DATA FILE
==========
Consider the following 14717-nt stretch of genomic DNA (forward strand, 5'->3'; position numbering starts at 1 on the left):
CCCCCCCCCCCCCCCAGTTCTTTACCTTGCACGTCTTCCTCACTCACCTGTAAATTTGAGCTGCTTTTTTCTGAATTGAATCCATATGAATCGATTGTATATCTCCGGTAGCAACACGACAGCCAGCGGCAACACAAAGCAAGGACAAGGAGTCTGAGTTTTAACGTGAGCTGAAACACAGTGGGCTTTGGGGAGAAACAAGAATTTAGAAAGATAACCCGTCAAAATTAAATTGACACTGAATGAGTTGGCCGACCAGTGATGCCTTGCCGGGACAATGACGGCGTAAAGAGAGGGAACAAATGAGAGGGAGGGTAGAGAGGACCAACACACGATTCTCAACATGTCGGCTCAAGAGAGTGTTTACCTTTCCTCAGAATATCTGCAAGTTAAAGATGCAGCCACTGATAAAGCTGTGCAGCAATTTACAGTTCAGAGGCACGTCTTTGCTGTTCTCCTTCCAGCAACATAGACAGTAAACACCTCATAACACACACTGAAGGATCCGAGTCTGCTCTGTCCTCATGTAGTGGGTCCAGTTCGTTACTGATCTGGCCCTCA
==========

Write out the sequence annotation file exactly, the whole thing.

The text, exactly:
Consider the following 14717-nt stretch of genomic DNA (forward strand, 5'->3'; position numbering starts at 1 on the left):
CCCCCCCCCCCCCCCAGTTCTTTACCTTGCACGTCTTCCTCACTCACCTGTAAATTTGAGCTGCTTTTTTCTGAATTGAATCCATATGAATCGATTGTATATCTCCGGTAGCAACACGACAGCCAGCGGCAACACAAAGCAAGGACAAGGAGTCTGAGTTTTAACGTGAGCTGAAACACAGTGGGCTTTGGGGAGAAACAAGAATTTAGAAAGATAACCCGTCAAAATTAAATTGACACTGAATGAGTTGGCCGACCAGTGATGCCTTGCCGGGACAATGACGGCGTAAAGAGAGGGAACAAATGAGAGGGAGGGTAGAGAGGACCAACACACGATTCTCAACATGTCGGCTCAAGAGAGTGTTTACCTTTCCTCAGAATATCTGCAAGTTAAAGATGCAGCCACTGATAAAGCTGTGCAGCAATTTACAGTTCAGAGGCACGTCTTTGCTGTTCTCCTTCCAGCAACATAGACAGTAAACACCTCATAACACACACTGAAGGATCCGAGTCTGCTCTGTCCTCATGTAGTGGGTCCAGTTCGTTACTGATCTGGCCCTCA